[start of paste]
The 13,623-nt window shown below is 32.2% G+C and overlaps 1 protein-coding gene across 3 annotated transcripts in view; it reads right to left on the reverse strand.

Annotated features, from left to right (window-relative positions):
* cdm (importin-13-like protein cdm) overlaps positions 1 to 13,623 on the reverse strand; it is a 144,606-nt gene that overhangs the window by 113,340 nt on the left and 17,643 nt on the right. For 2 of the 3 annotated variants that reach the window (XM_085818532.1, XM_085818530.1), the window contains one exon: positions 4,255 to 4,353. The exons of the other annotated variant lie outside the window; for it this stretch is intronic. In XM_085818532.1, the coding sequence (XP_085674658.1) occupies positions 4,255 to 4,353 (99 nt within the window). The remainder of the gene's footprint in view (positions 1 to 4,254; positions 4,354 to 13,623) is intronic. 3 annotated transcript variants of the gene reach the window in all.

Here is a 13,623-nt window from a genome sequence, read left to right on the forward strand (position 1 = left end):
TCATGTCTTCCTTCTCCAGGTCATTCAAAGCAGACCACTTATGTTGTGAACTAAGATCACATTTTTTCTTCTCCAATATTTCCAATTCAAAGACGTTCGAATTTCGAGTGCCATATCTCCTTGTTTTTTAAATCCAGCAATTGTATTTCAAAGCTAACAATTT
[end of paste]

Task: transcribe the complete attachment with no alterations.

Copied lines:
The 13,623-nt window shown below is 32.2% G+C and overlaps 1 protein-coding gene across 3 annotated transcripts in view; it reads right to left on the reverse strand.

Annotated features, from left to right (window-relative positions):
* cdm (importin-13-like protein cdm) overlaps positions 1 to 13,623 on the reverse strand; it is a 144,606-nt gene that overhangs the window by 113,340 nt on the left and 17,643 nt on the right. For 2 of the 3 annotated variants that reach the window (XM_085818532.1, XM_085818530.1), the window contains one exon: positions 4,255 to 4,353. The exons of the other annotated variant lie outside the window; for it this stretch is intronic. In XM_085818532.1, the coding sequence (XP_085674658.1) occupies positions 4,255 to 4,353 (99 nt within the window). The remainder of the gene's footprint in view (positions 1 to 4,254; positions 4,354 to 13,623) is intronic. 3 annotated transcript variants of the gene reach the window in all.

Here is a 13,623-nt window from a genome sequence, read left to right on the forward strand (position 1 = left end):
TCATGTCTTCCTTCTCCAGGTCATTCAAAGCAGACCACTTATGTTGTGAACTAAGATCACATTTTTTCTTCTCCAATATTTCCAATTCAAAGACGTTCGAATTTCGAGTGCCATATCTCCTTGTTTTTTAAATCCAGCAATTGTATTTCAAAGCTAACAATTT